'Germany took our Jews and gave us Arabs,' French right-winger says

Germany has been heavily criticized by other European governments for its willingness to absorb hundreds of thousands of migrants.

September 11, 2015 22:53
3 minute read.
Syrian refugees are reflected in a puddle as they wait for their turn to enter Macedonia

Syrian refugees are reflected in a puddle as they wait for their turn to enter Macedonia at Greece's border. (photo credit: REUTERS)

A right-wing French politician caused a stir on Friday after he was quoted as saying that Germany "took our Jews and gave us Arabs."

According to a report which appeared on the AFP wire service, the comment was made by Patrick Devedjian, a former minister who served under French presidents Jacques Chirac and Nicolas Sarkozy.

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The remark struck a sensitive chord as Europe grapples with a massive influx of immigrants mainly from Syria, the Middle Eastern country that has been ravaged by a five-year civil war.

AFP reported that Devedjian later tried to walk back his remarks.

"My humorous jest was misplaced," he wrote on his Twitter feed.

Germany has been heavily criticized by other European governments for its willingness to absorb hundreds of thousands of migrants.

German politicians from the left and right accused Chancellor Angela Merkel's government on Friday of losing control of the refugee situation, before what is expected to be another record influx of asylum seekers over the weekend.

Foreign Minister Frank-Walter Steinmeier, during a visit to Prague, said up to 40,000 migrants might arrive in Germany on Saturday and Sunday, twice as many as last weekend, when authorities in Bavaria had warned they were barely coping.

In a sign that the government itself is concerned, Defense Minister Ursula von der Leyen said she had put 4,000 troops on standby to help with the influx, a rare step in Germany that is usually reserved for natural disasters like floods.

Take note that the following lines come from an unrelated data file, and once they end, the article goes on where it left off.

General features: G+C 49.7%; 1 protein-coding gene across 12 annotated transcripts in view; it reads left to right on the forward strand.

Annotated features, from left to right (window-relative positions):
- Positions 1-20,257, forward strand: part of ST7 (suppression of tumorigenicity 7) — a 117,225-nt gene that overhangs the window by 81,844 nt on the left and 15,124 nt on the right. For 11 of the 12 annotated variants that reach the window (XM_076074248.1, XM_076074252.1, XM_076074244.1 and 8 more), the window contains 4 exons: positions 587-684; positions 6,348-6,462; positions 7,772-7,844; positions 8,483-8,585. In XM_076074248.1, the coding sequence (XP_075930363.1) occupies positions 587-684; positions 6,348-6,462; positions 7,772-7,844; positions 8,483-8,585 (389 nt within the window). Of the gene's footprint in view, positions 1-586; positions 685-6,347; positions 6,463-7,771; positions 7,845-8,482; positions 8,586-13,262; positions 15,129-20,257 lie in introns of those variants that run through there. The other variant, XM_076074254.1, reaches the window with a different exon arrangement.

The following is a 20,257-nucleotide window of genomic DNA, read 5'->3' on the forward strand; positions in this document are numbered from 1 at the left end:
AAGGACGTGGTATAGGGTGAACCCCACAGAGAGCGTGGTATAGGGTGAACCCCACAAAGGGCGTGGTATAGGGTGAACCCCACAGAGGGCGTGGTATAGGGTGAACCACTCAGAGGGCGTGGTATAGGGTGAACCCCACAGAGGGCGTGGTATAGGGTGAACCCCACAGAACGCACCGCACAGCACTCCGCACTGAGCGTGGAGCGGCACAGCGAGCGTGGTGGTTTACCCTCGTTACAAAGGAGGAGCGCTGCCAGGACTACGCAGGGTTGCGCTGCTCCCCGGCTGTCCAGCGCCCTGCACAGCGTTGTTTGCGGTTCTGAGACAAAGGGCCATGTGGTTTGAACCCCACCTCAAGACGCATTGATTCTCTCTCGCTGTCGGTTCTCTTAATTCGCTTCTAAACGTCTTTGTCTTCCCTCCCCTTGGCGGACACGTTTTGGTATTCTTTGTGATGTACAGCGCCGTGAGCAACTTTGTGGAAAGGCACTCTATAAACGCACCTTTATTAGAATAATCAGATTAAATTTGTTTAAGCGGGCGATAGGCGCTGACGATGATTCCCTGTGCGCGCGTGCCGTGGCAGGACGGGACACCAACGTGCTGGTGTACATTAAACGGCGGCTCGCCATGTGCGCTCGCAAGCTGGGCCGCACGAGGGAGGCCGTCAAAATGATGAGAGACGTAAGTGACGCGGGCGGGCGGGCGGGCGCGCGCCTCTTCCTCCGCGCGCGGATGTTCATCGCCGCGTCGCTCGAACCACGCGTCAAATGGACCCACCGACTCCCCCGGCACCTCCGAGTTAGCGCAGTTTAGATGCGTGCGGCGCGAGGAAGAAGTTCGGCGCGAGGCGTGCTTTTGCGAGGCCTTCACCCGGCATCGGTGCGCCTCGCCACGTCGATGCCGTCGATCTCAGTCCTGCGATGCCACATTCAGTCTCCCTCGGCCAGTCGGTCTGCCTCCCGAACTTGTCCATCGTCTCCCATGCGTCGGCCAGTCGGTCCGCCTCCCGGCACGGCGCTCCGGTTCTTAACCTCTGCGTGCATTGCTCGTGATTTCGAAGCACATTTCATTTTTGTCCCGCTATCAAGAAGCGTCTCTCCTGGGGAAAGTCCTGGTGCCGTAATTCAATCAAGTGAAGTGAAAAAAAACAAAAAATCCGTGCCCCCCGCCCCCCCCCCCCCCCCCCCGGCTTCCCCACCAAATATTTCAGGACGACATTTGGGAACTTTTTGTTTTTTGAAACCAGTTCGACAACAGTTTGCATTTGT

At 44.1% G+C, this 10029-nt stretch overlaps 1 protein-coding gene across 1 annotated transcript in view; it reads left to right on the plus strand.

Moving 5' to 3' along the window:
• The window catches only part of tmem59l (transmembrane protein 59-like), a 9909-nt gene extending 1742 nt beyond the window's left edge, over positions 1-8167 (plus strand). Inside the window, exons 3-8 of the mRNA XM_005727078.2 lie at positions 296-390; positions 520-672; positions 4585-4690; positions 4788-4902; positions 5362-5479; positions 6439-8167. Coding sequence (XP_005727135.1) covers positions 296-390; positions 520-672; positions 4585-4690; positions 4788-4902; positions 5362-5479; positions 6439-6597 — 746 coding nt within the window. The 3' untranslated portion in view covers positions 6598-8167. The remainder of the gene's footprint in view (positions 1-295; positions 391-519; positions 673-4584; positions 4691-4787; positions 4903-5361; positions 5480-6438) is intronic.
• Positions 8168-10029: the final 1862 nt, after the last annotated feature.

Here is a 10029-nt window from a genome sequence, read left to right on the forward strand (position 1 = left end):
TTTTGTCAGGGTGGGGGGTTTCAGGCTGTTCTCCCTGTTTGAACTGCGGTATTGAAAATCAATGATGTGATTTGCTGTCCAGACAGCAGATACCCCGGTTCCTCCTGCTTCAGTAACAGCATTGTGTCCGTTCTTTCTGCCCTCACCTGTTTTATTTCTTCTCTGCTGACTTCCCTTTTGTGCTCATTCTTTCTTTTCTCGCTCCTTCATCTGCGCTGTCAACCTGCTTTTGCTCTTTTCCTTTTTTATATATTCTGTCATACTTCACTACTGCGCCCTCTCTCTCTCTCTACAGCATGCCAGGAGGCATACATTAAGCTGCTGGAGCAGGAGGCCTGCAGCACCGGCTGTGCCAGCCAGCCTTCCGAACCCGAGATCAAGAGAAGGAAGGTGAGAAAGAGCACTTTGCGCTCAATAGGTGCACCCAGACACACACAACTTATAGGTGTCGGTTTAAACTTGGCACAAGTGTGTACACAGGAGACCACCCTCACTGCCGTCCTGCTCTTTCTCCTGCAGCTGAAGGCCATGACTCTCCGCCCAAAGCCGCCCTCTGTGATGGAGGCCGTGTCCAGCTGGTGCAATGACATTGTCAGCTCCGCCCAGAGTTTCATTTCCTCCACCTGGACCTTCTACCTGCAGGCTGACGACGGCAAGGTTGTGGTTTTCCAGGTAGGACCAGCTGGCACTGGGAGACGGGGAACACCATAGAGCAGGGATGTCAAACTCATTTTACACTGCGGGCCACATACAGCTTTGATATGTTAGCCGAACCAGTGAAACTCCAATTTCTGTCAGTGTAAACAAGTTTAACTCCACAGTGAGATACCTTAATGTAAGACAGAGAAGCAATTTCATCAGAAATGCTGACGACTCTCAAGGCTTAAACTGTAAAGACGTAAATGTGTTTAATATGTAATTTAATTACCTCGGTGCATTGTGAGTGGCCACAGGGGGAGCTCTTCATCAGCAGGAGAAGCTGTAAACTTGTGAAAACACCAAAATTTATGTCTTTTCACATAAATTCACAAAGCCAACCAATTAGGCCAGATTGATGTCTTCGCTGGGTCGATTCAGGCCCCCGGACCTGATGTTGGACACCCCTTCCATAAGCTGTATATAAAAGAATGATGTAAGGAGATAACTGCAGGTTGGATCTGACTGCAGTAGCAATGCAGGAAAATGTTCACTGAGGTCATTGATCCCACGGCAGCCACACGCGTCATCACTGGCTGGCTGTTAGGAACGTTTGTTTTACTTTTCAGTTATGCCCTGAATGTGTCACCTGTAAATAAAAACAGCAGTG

Merkel has allowed tens of thousands of asylum seekers camped out in Hungary to travel through Austria to Germany, in an effort to avert a humanitarian crisis. But a new poll carried a worrying message for the chancellor.

Two in three Germans believe the government is doing a "rather bad" or "very bad" job in handling the situation, according to the poll by Emnid for private news channel N24.

"We've lost control," Hans-Peter Friedrich, a former interior minister and deputy leader of Merkel's conservative sister party, the Bavarian Christian Social Union (CSU), told the Passauer Neue Presse.

There were also signs of tension between the federal government and the country's 16 Laender, or states, despite a pledge by Merkel's coalition earlier this week to free an additional 3 billion euros for states and municipalities struggling with the surge in new arrivals.

"This was a failure that we will have to deal with for a long time. I don't see how we'll get the stopper back on the bottle again," Bavarian Premier Horst Seehofer and CSU leader told Der Spiegel magazine.

Malu Dreyer, the Social Democrat (SPD) premier of the state of Rhineland-Palatinate, told the newspaper Tagesspiegel that the decision to throw open the borders had "blindsided" the states. "This shouldn't be allowed to happen again," she said.

Hannelore Kraft, the SPD premier of North-Rhine Westphalia, told the newspaper Ruhr Nachrichten that Merkel's government had sent a signal to thousands of migrants to head straight for Germany. North-Rhine Westphalia is Germany's most populous state and is taking in around a fifth of the new arrivals.

More migrants have arrived at Munich's central train station this month than in all of 2014 and more than 40,000 since last Saturday, a government spokeswoman for the district of upper Bavaria said.

Data published by the interior ministry on Friday showed 36,422 people applied for asylum in August, an increase of 106 percent over the previous year.

However the number of asylum seekers who entered Germany last month was far higher at 104,460. The ministry said many refugees had been redistributed by the states to communities which may have delayed formal asylum applications.

Merkel and Vice Chancellor Sigmar Gabriel have both said the country can cope with the influx without having to raise taxes or retreat from its balanced budget pledge.

But Reinhard Sager, president of the Association for German counties, said many districts were switching into crisis mode to deal with the situation.

"Germany urgently needs some time to breathe," he said. "We urgently need a signal that not everyone who is making their way to Europe can come to us."

Despite the concerns, a narrow majority of respondents in the Emnid poll were opposed to a re-introduction of border controls. Some 47 percent said they were in favor.

Reuters contributed to this report.

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